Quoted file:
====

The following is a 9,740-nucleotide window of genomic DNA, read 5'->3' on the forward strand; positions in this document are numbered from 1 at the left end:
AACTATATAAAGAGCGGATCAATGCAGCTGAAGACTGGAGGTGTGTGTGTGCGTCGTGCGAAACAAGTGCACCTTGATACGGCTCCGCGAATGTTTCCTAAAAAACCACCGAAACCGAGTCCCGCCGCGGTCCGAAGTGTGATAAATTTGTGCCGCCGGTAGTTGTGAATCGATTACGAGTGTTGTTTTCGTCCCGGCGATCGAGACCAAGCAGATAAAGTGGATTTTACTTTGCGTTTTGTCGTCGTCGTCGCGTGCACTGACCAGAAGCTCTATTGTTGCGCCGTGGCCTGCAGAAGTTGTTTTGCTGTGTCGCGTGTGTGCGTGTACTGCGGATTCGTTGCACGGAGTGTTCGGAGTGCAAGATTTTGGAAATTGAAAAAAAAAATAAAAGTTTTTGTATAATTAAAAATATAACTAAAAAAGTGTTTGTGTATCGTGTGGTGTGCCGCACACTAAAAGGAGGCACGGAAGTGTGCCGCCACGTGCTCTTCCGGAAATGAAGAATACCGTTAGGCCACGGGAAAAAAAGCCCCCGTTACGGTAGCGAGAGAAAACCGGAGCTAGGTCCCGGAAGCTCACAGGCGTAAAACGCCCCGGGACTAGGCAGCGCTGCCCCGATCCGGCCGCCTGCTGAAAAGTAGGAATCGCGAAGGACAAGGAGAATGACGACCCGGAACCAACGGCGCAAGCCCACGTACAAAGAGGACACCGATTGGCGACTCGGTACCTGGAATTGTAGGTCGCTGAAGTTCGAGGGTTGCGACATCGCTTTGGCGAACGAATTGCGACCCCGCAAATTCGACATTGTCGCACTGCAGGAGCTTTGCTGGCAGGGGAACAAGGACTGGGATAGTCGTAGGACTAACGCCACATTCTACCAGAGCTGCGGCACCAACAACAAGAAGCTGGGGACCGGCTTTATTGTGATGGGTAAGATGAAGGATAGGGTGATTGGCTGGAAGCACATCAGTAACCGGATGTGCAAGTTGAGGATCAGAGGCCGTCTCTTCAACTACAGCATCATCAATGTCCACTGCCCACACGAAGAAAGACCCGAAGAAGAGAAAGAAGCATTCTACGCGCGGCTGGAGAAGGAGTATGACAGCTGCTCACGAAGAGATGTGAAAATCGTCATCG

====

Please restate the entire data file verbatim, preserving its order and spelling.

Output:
The following is a 9,740-nucleotide window of genomic DNA, read 5'->3' on the forward strand; positions in this document are numbered from 1 at the left end:
AACTATATAAAGAGCGGATCAATGCAGCTGAAGACTGGAGGTGTGTGTGTGCGTCGTGCGAAACAAGTGCACCTTGATACGGCTCCGCGAATGTTTCCTAAAAAACCACCGAAACCGAGTCCCGCCGCGGTCCGAAGTGTGATAAATTTGTGCCGCCGGTAGTTGTGAATCGATTACGAGTGTTGTTTTCGTCCCGGCGATCGAGACCAAGCAGATAAAGTGGATTTTACTTTGCGTTTTGTCGTCGTCGTCGCGTGCACTGACCAGAAGCTCTATTGTTGCGCCGTGGCCTGCAGAAGTTGTTTTGCTGTGTCGCGTGTGTGCGTGTACTGCGGATTCGTTGCACGGAGTGTTCGGAGTGCAAGATTTTGGAAATTGAAAAAAAAAATAAAAGTTTTTGTATAATTAAAAATATAACTAAAAAAGTGTTTGTGTATCGTGTGGTGTGCCGCACACTAAAAGGAGGCACGGAAGTGTGCCGCCACGTGCTCTTCCGGAAATGAAGAATACCGTTAGGCCACGGGAAAAAAAGCCCCCGTTACGGTAGCGAGAGAAAACCGGAGCTAGGTCCCGGAAGCTCACAGGCGTAAAACGCCCCGGGACTAGGCAGCGCTGCCCCGATCCGGCCGCCTGCTGAAAAGTAGGAATCGCGAAGGACAAGGAGAATGACGACCCGGAACCAACGGCGCAAGCCCACGTACAAAGAGGACACCGATTGGCGACTCGGTACCTGGAATTGTAGGTCGCTGAAGTTCGAGGGTTGCGACATCGCTTTGGCGAACGAATTGCGACCCCGCAAATTCGACATTGTCGCACTGCAGGAGCTTTGCTGGCAGGGGAACAAGGACTGGGATAGTCGTAGGACTAACGCCACATTCTACCAGAGCTGCGGCACCAACAACAAGAAGCTGGGGACCGGCTTTATTGTGATGGGTAAGATGAAGGATAGGGTGATTGGCTGGAAGCACATCAGTAACCGGATGTGCAAGTTGAGGATCAGAGGCCGTCTCTTCAACTACAGCATCATCAATGTCCACTGCCCACACGAAGAAAGACCCGAAGAAGAGAAAGAAGCATTCTACGCGCGGCTGGAGAAGGAGTATGACAGCTGCTCACGAAGAGATGTGAAAATCGTCATCG